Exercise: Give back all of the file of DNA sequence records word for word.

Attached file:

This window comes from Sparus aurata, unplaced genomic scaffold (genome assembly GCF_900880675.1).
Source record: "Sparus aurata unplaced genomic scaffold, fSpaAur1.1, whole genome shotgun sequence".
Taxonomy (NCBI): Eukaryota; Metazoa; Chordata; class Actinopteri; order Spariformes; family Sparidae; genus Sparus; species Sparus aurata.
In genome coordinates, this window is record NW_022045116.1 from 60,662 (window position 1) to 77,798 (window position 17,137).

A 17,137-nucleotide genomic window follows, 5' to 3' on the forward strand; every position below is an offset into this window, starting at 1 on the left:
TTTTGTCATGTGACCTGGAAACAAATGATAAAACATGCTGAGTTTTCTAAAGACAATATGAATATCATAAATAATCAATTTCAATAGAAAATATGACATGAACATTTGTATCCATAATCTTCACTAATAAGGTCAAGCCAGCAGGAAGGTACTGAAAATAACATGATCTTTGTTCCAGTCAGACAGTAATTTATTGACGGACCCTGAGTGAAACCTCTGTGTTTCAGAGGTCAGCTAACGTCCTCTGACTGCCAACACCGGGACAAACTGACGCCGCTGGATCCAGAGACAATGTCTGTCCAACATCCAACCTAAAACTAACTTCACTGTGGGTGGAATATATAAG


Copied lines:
This window comes from Sparus aurata, unplaced genomic scaffold (genome assembly GCF_900880675.1).
Source record: "Sparus aurata unplaced genomic scaffold, fSpaAur1.1, whole genome shotgun sequence".
Taxonomy (NCBI): Eukaryota; Metazoa; Chordata; class Actinopteri; order Spariformes; family Sparidae; genus Sparus; species Sparus aurata.
In genome coordinates, this window is record NW_022045116.1 from 60,662 (window position 1) to 77,798 (window position 17,137).

A 17,137-nucleotide genomic window follows, 5' to 3' on the forward strand; every position below is an offset into this window, starting at 1 on the left:
TTTTGTCATGTGACCTGGAAACAAATGATAAAACATGCTGAGTTTTCTAAAGACAATATGAATATCATAAATAATCAATTTCAATAGAAAATATGACATGAACATTTGTATCCATAATCTTCACTAATAAGGTCAAGCCAGCAGGAAGGTACTGAAAATAACATGATCTTTGTTCCAGTCAGACAGTAATTTATTGACGGACCCTGAGTGAAACCTCTGTGTTTCAGAGGTCAGCTAACGTCCTCTGACTGCCAACACCGGGACAAACTGACGCCGCTGGATCCAGAGACAATGTCTGTCCAACATCCAACCTAAAACTAACTTCACTGTGGGTGGAATATATAAG